Friday, January 11, 2013

Beaver Facts

Our latest beaver adventures in beaver trapping led me to review their chapter in Mammals of Missouri by Charles and Elizabeth Schwartz.  This is a tremendous resource, compiling more mammal details than any other single source.  The Missouri Department of Conservation web site has good general information but doesn't have space for all the little incidentals that Schwartz lists.

Underfur, guard hairs and front claws
The beaver hide is covered with dense soft underfur for warmth.  Reddish to black longer guard hair on the outside protects the underfur from environmental factors and trauma, keeping the animal fluffed, dry and warm.  Slipping my fingers into the underfur, it felt soft and almost dry, providing excellent insulation.  The front feet are equipped with long claws, allowing it to dig its den into the creek bank. The beavers' large hind feet are specialized for swimming with webbed toes.  The webs also help it walk across soft muddy ground.  

Webbed hind foot
Click to enlarge












Beaver have especially large lungs which hold a supply of air as well as an enlarged liver which stores enough oxygenated blood to permit beavers to stay underwater for 15 minutes at a time.  They can thus swim long distances under water and into safety, avoiding predators.

Double-edged secondary claw
The hind toes of a beaver have special grooming adaptations.  The three outer toes of the hind feet have typical claws, but the two inner toes possess specialized claws that are used to comb the fur, remove parasites, and distribute oil. "The innermost toe has a long, double-edged claw that clamps down over a long, soft lobe, forming a 'coarse comb'; The second toe has a similar claw but possesses a horny growth with a sharp finely cut upper edge between the claw and the soft lobe below, forming a "fine comb."*

Beaver in southern Missouri seldom construct lodges and tend to live in bank burrows.  The fast flowing, flood prone streams tend to wash out the dams frequently, making the mounded homes they build up north more temporary.  Here we identify their location by food piles of sticks stored under water as well as their slides and harvested stumps.  Their burrows along Bull Creek are frequently limited by the rocky shelf under the soil.  They will raise the roof close to the top soil, causing a collapse.  This may cause them to create a new burrow as well as promoting further bank erosion with the next flood.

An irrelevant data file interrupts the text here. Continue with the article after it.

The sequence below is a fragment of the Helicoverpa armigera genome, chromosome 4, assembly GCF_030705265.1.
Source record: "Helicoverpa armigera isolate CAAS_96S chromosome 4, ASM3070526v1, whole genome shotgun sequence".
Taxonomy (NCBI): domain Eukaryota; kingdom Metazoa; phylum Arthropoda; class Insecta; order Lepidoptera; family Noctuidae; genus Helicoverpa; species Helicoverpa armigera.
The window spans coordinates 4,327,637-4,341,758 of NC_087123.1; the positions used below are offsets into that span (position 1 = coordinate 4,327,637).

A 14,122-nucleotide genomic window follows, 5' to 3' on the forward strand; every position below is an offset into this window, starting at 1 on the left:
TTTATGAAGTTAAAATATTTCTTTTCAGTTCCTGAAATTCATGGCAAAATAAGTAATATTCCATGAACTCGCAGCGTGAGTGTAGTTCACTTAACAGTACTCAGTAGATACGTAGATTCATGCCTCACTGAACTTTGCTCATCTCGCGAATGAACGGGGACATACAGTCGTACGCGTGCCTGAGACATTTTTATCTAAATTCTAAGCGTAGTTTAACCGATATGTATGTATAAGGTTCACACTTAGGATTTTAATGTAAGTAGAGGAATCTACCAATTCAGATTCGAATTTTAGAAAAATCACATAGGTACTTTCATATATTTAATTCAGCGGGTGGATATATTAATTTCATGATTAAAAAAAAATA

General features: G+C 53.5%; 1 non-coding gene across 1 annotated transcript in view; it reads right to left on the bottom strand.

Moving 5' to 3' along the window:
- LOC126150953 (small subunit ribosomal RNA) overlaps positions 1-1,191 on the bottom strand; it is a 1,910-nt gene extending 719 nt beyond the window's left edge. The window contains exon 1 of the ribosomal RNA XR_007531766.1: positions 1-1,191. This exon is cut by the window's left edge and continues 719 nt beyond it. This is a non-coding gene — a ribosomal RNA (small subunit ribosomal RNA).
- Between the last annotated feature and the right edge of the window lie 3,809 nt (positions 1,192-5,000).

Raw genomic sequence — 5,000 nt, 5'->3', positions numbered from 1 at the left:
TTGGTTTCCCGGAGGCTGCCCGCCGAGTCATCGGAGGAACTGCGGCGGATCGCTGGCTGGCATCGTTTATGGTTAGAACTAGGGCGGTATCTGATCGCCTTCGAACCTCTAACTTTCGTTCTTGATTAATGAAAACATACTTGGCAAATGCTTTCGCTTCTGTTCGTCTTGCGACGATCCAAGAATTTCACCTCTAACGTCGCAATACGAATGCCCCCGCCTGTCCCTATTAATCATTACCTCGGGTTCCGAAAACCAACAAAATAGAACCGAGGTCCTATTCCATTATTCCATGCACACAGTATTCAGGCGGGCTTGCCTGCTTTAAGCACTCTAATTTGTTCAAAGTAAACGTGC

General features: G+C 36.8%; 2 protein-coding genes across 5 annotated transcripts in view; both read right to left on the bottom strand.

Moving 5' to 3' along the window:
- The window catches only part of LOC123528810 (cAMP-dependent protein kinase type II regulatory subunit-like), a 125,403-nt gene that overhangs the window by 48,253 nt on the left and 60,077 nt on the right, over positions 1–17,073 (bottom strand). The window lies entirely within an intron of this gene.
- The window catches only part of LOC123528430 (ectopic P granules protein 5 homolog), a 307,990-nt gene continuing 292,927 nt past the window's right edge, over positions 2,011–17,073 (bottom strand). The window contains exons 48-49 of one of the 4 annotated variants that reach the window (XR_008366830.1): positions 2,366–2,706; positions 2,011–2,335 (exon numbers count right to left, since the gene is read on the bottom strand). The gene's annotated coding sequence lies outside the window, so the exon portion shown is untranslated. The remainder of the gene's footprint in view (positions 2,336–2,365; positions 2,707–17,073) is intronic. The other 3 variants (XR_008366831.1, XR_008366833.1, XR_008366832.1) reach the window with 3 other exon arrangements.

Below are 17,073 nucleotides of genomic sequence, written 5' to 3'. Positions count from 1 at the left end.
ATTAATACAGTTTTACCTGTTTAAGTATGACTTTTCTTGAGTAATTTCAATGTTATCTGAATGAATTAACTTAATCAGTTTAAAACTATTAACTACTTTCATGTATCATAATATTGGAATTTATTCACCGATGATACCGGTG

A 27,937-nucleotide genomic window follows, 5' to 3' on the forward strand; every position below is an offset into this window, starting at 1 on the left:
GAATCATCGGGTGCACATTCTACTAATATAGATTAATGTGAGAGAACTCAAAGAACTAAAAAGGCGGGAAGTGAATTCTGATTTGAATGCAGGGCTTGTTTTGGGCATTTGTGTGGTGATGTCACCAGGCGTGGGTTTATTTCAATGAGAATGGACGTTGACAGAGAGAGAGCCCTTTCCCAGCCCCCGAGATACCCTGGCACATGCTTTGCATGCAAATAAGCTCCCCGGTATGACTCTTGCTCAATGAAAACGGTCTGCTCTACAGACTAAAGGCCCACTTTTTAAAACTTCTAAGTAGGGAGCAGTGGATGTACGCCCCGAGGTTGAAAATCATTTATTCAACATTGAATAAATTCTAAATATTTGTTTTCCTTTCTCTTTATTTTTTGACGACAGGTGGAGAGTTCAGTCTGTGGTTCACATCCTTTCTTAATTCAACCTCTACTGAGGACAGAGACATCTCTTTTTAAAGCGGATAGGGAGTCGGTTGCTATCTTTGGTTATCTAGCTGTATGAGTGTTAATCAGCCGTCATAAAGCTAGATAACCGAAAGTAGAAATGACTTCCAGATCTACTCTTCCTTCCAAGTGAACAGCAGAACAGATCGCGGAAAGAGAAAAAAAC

In the 1860s there were still lots of beaver in all the Missouri watersheds in spite of commercial trapping.  By 1895 there were only a few left due to landscape changes and uncontrolled trapping with improved techniques.  From 1928 to 1955 there was a restocking program, importing beaver from other states.  As far as Bull Creek is concerned, this has been a tail-whopping success! 


* Quotes from The Wild Mammals of Missouri by Charles and Elizabeth Schwartz, University of Missouri Press. 2001.

2 comments:

  1. Hi there, I am very surprised to read that your beavers in Missouri seldom construct lodges. The same can not be said about beavers up here in Ontario. You will find beaver lodges around just about every bend in a river. Over the past year my wife Jean and I, have filmed and followed the life of beavers in different parts of Ontario. We have posted some of our pictures, along with some HD video, and stories at: http://frametoframe.ca/photo-essay-wild-beavers-green-oxtongue-river-ontario

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  2. I enjoyed seeing your pictures. This is more like the Canada waters I remember. The valleys are wider and flatter as are your shield lakes. Your beaver are a valuable keystone species, creating habitat for fish and moose alike.

    The Ozarks is a high plain, dissected by streams flowing for many thousands of years. Our Southern Missouri streams tend to be narrow, rock or gravel bottomed and coursing through the deep valleys The water coming off the sides produces the rapidly flowing streams which created created these valleys.

    In a normal year, there will be 2-4 heavy rains capable of washing out any dam or lodge. In 16 years, I have seen only one attempt at lodge building, which was washed away after 4 months. I suspect that, like Liz Taylor's many marriages, it was a temporary triumph of evolutionary habit over experience.

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